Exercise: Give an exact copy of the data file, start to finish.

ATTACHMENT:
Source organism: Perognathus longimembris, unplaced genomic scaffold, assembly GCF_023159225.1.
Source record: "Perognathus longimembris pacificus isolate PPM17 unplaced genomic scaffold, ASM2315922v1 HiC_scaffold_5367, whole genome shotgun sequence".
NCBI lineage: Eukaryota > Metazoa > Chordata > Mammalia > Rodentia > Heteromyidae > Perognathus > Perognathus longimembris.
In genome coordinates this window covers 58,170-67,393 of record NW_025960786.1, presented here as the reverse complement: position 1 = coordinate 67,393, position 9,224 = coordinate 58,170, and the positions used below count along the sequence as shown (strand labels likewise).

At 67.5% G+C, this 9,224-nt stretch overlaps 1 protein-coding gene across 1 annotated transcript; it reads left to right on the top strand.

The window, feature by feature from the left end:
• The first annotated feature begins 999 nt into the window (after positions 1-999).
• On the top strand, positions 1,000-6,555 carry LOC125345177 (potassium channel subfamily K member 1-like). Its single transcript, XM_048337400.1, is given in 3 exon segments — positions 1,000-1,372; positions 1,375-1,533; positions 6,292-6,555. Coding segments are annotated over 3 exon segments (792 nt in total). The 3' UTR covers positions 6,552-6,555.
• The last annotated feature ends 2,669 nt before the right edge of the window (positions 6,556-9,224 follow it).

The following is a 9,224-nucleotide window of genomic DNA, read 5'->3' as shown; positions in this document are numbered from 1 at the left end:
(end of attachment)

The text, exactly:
Source organism: Perognathus longimembris, unplaced genomic scaffold, assembly GCF_023159225.1.
Source record: "Perognathus longimembris pacificus isolate PPM17 unplaced genomic scaffold, ASM2315922v1 HiC_scaffold_5367, whole genome shotgun sequence".
NCBI lineage: Eukaryota > Metazoa > Chordata > Mammalia > Rodentia > Heteromyidae > Perognathus > Perognathus longimembris.
In genome coordinates this window covers 58,170-67,393 of record NW_025960786.1, presented here as the reverse complement: position 1 = coordinate 67,393, position 9,224 = coordinate 58,170, and the positions used below count along the sequence as shown (strand labels likewise).

At 67.5% G+C, this 9,224-nt stretch overlaps 1 protein-coding gene across 1 annotated transcript; it reads left to right on the top strand.

The window, feature by feature from the left end:
• The first annotated feature begins 999 nt into the window (after positions 1-999).
• On the top strand, positions 1,000-6,555 carry LOC125345177 (potassium channel subfamily K member 1-like). Its single transcript, XM_048337400.1, is given in 3 exon segments — positions 1,000-1,372; positions 1,375-1,533; positions 6,292-6,555. Coding segments are annotated over 3 exon segments (792 nt in total). The 3' UTR covers positions 6,552-6,555.
• The last annotated feature ends 2,669 nt before the right edge of the window (positions 6,556-9,224 follow it).

The following is a 9,224-nucleotide window of genomic DNA, read 5'->3' as shown; positions in this document are numbered from 1 at the left end: